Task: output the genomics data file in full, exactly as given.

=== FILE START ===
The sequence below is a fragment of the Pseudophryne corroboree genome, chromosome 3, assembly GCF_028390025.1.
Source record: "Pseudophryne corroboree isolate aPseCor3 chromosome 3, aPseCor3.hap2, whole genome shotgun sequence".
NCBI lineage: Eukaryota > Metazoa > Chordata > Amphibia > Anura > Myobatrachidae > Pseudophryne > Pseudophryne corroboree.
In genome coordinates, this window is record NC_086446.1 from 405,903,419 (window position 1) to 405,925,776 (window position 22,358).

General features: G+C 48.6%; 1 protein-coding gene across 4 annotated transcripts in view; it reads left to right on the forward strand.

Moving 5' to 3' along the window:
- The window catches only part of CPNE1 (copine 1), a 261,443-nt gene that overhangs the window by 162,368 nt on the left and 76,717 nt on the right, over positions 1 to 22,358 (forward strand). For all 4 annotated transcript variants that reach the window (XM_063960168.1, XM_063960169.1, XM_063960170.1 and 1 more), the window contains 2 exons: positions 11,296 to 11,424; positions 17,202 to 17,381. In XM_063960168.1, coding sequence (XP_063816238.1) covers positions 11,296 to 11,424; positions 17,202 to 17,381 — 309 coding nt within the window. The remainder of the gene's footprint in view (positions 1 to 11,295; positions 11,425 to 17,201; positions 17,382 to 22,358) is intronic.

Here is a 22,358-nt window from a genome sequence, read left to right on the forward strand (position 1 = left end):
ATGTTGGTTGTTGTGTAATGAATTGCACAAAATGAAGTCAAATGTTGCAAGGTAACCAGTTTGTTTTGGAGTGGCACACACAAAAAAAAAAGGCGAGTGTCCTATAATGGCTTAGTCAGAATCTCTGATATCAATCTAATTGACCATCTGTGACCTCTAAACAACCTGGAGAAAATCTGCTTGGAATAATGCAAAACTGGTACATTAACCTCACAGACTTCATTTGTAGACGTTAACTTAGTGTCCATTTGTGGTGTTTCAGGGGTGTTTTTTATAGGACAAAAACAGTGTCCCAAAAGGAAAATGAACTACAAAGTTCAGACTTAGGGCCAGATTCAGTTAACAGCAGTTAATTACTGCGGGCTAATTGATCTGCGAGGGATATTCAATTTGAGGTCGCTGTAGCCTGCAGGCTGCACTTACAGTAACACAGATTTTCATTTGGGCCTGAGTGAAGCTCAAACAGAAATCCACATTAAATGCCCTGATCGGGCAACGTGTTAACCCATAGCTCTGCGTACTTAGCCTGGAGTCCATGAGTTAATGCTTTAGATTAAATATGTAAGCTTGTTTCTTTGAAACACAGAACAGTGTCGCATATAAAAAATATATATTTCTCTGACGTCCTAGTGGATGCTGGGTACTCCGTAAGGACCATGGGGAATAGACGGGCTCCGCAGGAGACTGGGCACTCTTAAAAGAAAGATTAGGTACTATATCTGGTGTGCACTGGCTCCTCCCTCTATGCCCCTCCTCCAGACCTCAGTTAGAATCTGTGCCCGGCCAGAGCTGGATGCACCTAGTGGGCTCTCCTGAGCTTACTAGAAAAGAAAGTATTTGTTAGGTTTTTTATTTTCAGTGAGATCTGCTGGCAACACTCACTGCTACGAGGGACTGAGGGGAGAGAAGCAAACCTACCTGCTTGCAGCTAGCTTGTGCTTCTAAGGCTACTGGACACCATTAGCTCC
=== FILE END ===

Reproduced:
The sequence below is a fragment of the Pseudophryne corroboree genome, chromosome 3, assembly GCF_028390025.1.
Source record: "Pseudophryne corroboree isolate aPseCor3 chromosome 3, aPseCor3.hap2, whole genome shotgun sequence".
NCBI lineage: Eukaryota > Metazoa > Chordata > Amphibia > Anura > Myobatrachidae > Pseudophryne > Pseudophryne corroboree.
In genome coordinates, this window is record NC_086446.1 from 405,903,419 (window position 1) to 405,925,776 (window position 22,358).

General features: G+C 48.6%; 1 protein-coding gene across 4 annotated transcripts in view; it reads left to right on the forward strand.

Moving 5' to 3' along the window:
- The window catches only part of CPNE1 (copine 1), a 261,443-nt gene that overhangs the window by 162,368 nt on the left and 76,717 nt on the right, over positions 1 to 22,358 (forward strand). For all 4 annotated transcript variants that reach the window (XM_063960168.1, XM_063960169.1, XM_063960170.1 and 1 more), the window contains 2 exons: positions 11,296 to 11,424; positions 17,202 to 17,381. In XM_063960168.1, coding sequence (XP_063816238.1) covers positions 11,296 to 11,424; positions 17,202 to 17,381 — 309 coding nt within the window. The remainder of the gene's footprint in view (positions 1 to 11,295; positions 11,425 to 17,201; positions 17,382 to 22,358) is intronic.

Here is a 22,358-nt window from a genome sequence, read left to right on the forward strand (position 1 = left end):
ATGTTGGTTGTTGTGTAATGAATTGCACAAAATGAAGTCAAATGTTGCAAGGTAACCAGTTTGTTTTGGAGTGGCACACACAAAAAAAAAAGGCGAGTGTCCTATAATGGCTTAGTCAGAATCTCTGATATCAATCTAATTGACCATCTGTGACCTCTAAACAACCTGGAGAAAATCTGCTTGGAATAATGCAAAACTGGTACATTAACCTCACAGACTTCATTTGTAGACGTTAACTTAGTGTCCATTTGTGGTGTTTCAGGGGTGTTTTTTATAGGACAAAAACAGTGTCCCAAAAGGAAAATGAACTACAAAGTTCAGACTTAGGGCCAGATTCAGTTAACAGCAGTTAATTACTGCGGGCTAATTGATCTGCGAGGGATATTCAATTTGAGGTCGCTGTAGCCTGCAGGCTGCACTTACAGTAACACAGATTTTCATTTGGGCCTGAGTGAAGCTCAAACAGAAATCCACATTAAATGCCCTGATCGGGCAACGTGTTAACCCATAGCTCTGCGTACTTAGCCTGGAGTCCATGAGTTAATGCTTTAGATTAAATATGTAAGCTTGTTTCTTTGAAACACAGAACAGTGTCGCATATAAAAAATATATATTTCTCTGACGTCCTAGTGGATGCTGGGTACTCCGTAAGGACCATGGGGAATAGACGGGCTCCGCAGGAGACTGGGCACTCTTAAAAGAAAGATTAGGTACTATATCTGGTGTGCACTGGCTCCTCCCTCTATGCCCCTCCTCCAGACCTCAGTTAGAATCTGTGCCCGGCCAGAGCTGGATGCACCTAGTGGGCTCTCCTGAGCTTACTAGAAAAGAAAGTATTTGTTAGGTTTTTTATTTTCAGTGAGATCTGCTGGCAACACTCACTGCTACGAGGGACTGAGGGGAGAGAAGCAAACCTACCTGCTTGCAGCTAGCTTGTGCTTCTAAGGCTACTGGACACCATTAGCTCC